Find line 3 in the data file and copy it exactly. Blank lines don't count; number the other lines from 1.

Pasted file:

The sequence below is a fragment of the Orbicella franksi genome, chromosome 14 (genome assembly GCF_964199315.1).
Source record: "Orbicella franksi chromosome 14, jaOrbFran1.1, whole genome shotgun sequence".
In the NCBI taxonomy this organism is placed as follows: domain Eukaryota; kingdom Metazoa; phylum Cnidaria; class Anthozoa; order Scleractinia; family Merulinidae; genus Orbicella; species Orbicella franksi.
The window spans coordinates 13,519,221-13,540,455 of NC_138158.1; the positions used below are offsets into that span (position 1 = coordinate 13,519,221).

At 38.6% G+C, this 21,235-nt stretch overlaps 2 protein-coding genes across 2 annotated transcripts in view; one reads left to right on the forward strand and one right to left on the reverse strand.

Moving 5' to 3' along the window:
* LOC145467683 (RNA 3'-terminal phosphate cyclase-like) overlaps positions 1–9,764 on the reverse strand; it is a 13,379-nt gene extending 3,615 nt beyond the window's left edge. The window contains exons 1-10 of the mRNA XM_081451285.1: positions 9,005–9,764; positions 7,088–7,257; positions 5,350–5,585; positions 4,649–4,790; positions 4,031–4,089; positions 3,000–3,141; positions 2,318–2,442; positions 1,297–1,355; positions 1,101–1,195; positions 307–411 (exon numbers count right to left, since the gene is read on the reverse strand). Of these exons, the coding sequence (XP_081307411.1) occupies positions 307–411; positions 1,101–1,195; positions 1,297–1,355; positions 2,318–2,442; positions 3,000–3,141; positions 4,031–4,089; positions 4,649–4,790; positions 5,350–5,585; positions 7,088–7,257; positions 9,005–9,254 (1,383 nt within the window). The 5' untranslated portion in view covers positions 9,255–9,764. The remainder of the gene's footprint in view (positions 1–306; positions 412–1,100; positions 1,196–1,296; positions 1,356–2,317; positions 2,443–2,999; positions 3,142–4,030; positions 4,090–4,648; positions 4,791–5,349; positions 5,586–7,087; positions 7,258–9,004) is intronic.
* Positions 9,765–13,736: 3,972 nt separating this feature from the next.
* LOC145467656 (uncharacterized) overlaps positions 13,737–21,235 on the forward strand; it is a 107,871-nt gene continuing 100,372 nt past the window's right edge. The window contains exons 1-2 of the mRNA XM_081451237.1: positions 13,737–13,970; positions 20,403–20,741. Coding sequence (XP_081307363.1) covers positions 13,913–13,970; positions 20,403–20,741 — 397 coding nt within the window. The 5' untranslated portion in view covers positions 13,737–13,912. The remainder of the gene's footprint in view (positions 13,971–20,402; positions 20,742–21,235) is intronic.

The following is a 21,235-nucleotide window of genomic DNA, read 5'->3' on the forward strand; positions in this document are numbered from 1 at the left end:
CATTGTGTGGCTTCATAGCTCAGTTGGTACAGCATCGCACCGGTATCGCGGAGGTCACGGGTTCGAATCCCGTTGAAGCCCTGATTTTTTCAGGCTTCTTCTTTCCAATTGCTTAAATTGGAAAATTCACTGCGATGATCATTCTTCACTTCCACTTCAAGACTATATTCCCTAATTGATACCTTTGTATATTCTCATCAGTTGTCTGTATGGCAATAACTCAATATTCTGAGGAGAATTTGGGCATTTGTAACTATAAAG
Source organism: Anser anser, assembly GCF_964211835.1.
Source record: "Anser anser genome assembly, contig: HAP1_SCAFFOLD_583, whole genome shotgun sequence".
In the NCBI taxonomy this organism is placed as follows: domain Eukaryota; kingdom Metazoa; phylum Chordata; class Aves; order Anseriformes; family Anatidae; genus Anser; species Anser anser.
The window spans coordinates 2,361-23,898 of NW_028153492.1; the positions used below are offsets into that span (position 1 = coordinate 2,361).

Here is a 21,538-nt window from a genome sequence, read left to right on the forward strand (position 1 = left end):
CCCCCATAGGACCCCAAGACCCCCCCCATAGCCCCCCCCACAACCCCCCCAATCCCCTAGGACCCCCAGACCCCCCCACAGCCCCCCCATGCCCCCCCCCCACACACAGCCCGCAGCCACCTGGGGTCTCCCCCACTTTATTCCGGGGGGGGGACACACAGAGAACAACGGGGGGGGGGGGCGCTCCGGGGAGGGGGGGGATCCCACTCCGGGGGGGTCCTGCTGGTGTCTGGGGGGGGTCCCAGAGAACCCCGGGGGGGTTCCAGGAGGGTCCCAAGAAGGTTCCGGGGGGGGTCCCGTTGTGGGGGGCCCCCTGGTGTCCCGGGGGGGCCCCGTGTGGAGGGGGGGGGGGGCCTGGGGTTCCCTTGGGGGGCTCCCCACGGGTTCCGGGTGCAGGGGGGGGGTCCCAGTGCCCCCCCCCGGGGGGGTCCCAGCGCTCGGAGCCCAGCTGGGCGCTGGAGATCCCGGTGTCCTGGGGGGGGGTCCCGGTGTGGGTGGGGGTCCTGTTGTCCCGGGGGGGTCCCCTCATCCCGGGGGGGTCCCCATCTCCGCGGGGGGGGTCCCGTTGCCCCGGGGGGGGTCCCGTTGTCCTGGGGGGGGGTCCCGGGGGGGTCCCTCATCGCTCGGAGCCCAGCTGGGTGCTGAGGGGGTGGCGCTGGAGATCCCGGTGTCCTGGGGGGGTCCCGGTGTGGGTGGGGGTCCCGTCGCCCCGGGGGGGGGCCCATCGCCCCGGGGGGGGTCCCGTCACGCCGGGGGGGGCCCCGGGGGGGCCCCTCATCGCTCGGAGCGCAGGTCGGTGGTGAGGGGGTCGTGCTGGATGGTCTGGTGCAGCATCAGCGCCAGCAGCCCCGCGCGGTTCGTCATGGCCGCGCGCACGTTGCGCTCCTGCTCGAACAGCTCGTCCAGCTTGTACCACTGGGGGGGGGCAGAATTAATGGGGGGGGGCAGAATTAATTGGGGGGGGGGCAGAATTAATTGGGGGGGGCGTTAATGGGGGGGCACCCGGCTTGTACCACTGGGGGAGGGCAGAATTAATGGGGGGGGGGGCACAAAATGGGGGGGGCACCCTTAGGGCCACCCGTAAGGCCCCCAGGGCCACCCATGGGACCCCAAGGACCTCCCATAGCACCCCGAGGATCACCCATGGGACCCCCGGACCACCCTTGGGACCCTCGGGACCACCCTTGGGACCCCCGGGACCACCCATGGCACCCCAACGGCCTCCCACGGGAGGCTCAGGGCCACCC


In the NCBI taxonomy this organism is placed as follows: domain Eukaryota; kingdom Metazoa; phylum Cnidaria; class Anthozoa; order Scleractinia; family Merulinidae; genus Orbicella; species Orbicella franksi.